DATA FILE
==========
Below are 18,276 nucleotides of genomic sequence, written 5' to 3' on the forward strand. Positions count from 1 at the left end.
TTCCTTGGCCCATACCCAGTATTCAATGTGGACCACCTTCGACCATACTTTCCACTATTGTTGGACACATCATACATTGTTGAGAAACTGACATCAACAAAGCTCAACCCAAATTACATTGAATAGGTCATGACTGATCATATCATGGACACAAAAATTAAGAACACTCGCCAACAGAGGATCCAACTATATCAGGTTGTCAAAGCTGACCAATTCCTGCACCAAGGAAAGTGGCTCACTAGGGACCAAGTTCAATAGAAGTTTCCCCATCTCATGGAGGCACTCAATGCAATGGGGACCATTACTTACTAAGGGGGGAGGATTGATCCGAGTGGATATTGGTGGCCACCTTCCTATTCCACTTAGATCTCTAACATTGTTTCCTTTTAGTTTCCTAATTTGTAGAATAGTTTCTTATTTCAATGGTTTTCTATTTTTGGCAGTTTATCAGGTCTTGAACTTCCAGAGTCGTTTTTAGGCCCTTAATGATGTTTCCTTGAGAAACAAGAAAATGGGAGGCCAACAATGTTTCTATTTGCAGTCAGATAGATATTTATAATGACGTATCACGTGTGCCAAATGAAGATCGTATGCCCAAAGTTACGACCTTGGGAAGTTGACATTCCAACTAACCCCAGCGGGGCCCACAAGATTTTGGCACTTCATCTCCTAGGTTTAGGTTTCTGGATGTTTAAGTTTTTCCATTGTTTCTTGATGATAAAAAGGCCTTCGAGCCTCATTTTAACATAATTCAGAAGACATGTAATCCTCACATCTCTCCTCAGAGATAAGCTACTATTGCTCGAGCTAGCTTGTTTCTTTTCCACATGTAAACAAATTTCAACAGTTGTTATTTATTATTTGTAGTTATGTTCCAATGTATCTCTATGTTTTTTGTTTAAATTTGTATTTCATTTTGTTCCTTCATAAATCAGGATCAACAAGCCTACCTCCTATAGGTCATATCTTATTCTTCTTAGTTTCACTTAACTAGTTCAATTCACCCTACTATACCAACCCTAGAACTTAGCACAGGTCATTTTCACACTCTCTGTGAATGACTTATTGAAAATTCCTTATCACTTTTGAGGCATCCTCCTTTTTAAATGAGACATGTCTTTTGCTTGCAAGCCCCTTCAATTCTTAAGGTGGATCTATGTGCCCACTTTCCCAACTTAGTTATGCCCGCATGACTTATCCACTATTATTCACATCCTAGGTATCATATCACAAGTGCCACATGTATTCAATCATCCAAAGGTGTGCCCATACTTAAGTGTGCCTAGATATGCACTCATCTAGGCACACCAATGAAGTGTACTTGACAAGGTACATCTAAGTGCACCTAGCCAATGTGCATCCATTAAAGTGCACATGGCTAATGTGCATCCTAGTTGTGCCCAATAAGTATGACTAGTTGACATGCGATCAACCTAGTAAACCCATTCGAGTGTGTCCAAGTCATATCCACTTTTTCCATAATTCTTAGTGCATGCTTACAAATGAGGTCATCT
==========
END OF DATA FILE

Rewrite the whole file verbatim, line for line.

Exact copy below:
Below are 18,276 nucleotides of genomic sequence, written 5' to 3' on the forward strand. Positions count from 1 at the left end.
TTCCTTGGCCCATACCCAGTATTCAATGTGGACCACCTTCGACCATACTTTCCACTATTGTTGGACACATCATACATTGTTGAGAAACTGACATCAACAAAGCTCAACCCAAATTACATTGAATAGGTCATGACTGATCATATCATGGACACAAAAATTAAGAACACTCGCCAACAGAGGATCCAACTATATCAGGTTGTCAAAGCTGACCAATTCCTGCACCAAGGAAAGTGGCTCACTAGGGACCAAGTTCAATAGAAGTTTCCCCATCTCATGGAGGCACTCAATGCAATGGGGACCATTACTTACTAAGGGGGGAGGATTGATCCGAGTGGATATTGGTGGCCACCTTCCTATTCCACTTAGATCTCTAACATTGTTTCCTTTTAGTTTCCTAATTTGTAGAATAGTTTCTTATTTCAATGGTTTTCTATTTTTGGCAGTTTATCAGGTCTTGAACTTCCAGAGTCGTTTTTAGGCCCTTAATGATGTTTCCTTGAGAAACAAGAAAATGGGAGGCCAACAATGTTTCTATTTGCAGTCAGATAGATATTTATAATGACGTATCACGTGTGCCAAATGAAGATCGTATGCCCAAAGTTACGACCTTGGGAAGTTGACATTCCAACTAACCCCAGCGGGGCCCACAAGATTTTGGCACTTCATCTCCTAGGTTTAGGTTTCTGGATGTTTAAGTTTTTCCATTGTTTCTTGATGATAAAAAGGCCTTCGAGCCTCATTTTAACATAATTCAGAAGACATGTAATCCTCACATCTCTCCTCAGAGATAAGCTACTATTGCTCGAGCTAGCTTGTTTCTTTTCCACATGTAAACAAATTTCAACAGTTGTTATTTATTATTTGTAGTTATGTTCCAATGTATCTCTATGTTTTTTGTTTAAATTTGTATTTCATTTTGTTCCTTCATAAATCAGGATCAACAAGCCTACCTCCTATAGGTCATATCTTATTCTTCTTAGTTTCACTTAACTAGTTCAATTCACCCTACTATACCAACCCTAGAACTTAGCACAGGTCATTTTCACACTCTCTGTGAATGACTTATTGAAAATTCCTTATCACTTTTGAGGCATCCTCCTTTTTAAATGAGACATGTCTTTTGCTTGCAAGCCCCTTCAATTCTTAAGGTGGATCTATGTGCCCACTTTCCCAACTTAGTTATGCCCGCATGACTTATCCACTATTATTCACATCCTAGGTATCATATCACAAGTGCCACATGTATTCAATCATCCAAAGGTGTGCCCATACTTAAGTGTGCCTAGATATGCACTCATCTAGGCACACCAATGAAGTGTACTTGACAAGGTACATCTAAGTGCACCTAGCCAATGTGCATCCATTAAAGTGCACATGGCTAATGTGCATCCTAGTTGTGCCCAATAAGTATGACTAGTTGACATGCGATCAACCTAGTAAACCCATTCGAGTGTGTCCAAGTCATATCCACTTTTTCCATAATTCTTAGTGCATGCTTACAAATGAGGTCATCT